Cost of living in Portland vs. Seattle
January 29, 2008 12:00 PM   Subscribe

Living on a modest income in Seattle vs. in Portland, OR -- your thoughts, opinions, experiences?

I'm temporarily living with friends in Seattle (recently moved here from Minneapolis), and am job-hunting in both cities. Recently I had an interview in Portland that went very well, at a place I think I'd really like working. The downside: the salary would be $37,000 (non-negotiable)--which is certainly not poverty by any means, but is significantly less than I made in my last job, and less than I'd like to be making.

Positions in my field in Seattle tend to pay better (usually in the $40s). On the other hand, if the figures I've found on line are accurate, the overall cost of living in Portland is ~10% less than in Seattle, which would offset a good part of that differential.

Here's my question, though: I have a sort of subjective feeling that Portland is an easier city to live in without a whole lot of financial cushion than Seattle is. I have a hard time putting my finger on why, exactly--it just feels more, I dunno, low-key, non-driven, middle-class, whereas Seattle has that whole Glitz! Million-Dollar-Condos! World-Class-City! vibe going on.

What I'm wondering (and I'm sorry this question is so vague) is whether others who have experience with both cities, or just with Portland, can give me perspective, or suggest aspects to this that I should be considering. I do know rentals are cheaper on average in Portland at this point, but do you think that's likely to change drastically near-term? Are affordable rentals (say, $800/mo or less) likely to be good, or to be rundown/in sketchy neighborhoods/otherwise undesirable? Oregon has the income tax, but doesn't have sales tax--does the one wash out the other, or does it significantly affect one's disposable income? What's it like living in Portland without a whole lot of money?

(Oh, and possibly relevant variables: single, no kids, no debt, generally frugal and not much interested in consumer culture.)
posted by Kat Allison to Work & Money (10 answers total) 9 users marked this as a favorite
I'd have to agree - grew up in Seattle, moved to Portland about 5 years ago. If you're going to be making $37K a year here, you're certainly never going to live in the posh neighborhoods, but you'll do all right. You nailed Seattle's recent vibe pretty perfectly - Portland has a few million-dollar condos and stuff, but they're mostly concentrated in the Pearl District, so if you look to live here, live in NE or SE (Portland 'hoods are generally identified by region rather than by catchy names), and you'll probably find a place in your $800 range a pretty decent place to live.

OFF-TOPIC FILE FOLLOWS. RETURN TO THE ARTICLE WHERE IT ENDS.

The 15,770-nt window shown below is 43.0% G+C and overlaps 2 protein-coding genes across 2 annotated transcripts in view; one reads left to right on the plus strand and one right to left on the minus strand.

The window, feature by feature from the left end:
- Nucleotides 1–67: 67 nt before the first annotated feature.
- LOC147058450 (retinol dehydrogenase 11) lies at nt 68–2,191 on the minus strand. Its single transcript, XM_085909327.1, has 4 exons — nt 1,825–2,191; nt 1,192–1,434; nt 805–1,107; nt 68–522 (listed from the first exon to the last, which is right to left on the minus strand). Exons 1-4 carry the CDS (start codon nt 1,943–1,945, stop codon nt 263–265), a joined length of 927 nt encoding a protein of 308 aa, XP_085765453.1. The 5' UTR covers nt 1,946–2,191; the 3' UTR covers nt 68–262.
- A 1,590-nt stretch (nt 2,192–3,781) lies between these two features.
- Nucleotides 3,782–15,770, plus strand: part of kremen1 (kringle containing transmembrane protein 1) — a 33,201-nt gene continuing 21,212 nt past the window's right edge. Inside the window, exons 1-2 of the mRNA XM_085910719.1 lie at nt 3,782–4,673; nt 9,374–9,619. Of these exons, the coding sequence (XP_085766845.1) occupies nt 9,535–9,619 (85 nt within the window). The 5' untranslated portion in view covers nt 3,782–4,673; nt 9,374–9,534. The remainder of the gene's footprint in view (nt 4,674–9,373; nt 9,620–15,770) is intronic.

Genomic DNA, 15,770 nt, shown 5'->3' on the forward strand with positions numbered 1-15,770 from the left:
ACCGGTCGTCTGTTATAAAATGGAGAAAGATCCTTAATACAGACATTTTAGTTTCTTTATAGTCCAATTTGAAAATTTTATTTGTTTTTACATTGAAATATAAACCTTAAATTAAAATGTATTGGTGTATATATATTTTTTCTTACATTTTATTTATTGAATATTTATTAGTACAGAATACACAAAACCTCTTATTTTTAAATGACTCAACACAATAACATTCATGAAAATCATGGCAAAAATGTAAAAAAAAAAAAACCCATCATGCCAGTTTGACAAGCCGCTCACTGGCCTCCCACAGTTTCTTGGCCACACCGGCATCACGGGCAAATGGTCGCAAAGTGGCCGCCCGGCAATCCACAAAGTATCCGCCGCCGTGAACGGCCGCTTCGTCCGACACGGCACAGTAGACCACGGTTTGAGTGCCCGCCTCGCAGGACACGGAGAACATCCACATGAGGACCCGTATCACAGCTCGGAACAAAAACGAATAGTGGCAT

One caveat: I haven't been in the rental market here for about two years, so I'm no expert.

But yeah, on the whole, Portland's an easier city to do OK on less money in than Seattle. It is much more low-key than Seattle is, and there are still in-city neighborhoods here where you can actually buy a house for less than $300K that doesn't require another $250K worth of work, if you ever find yourself in a home-buying place.

As for the income/sales tax thing, I'm not sure I'd say it's a wash, but it's definitely nice not having to pay sales tax; I typically get money back from the state on my taxes, as well, so there's that.

Email's in my profile if you want more specific information.
posted by pdb at 1:00 PM on January 29, 2008 [1 favorite]

I live in a one-bedroom apartment in Beaverton, within walking distance of the Beaverton transit mall (and Max station). I pay $600 per month.

Beaverton is no slum, but Center Street (on which I live) is lined with apartments that are nice but not lavish, which are reasonably inexpensive -- as long as you don't mind living around lots of Mexicans and Koreans. (Which I don't, even slightly. They're good neighbors.)
posted by Steven C. Den Beste at 1:11 PM on January 29, 2008 [1 favorite]

I had a friend who used to live in Portland. She described the town as being run entirely by 22 year olds. Lots of drinking, drugs, hippies, sex, etc.

I would recommend trying Seattle if your career is the most important thing to you. If fun is more important, then go with Portland.
posted by kpmcguire at 1:14 PM on January 29, 2008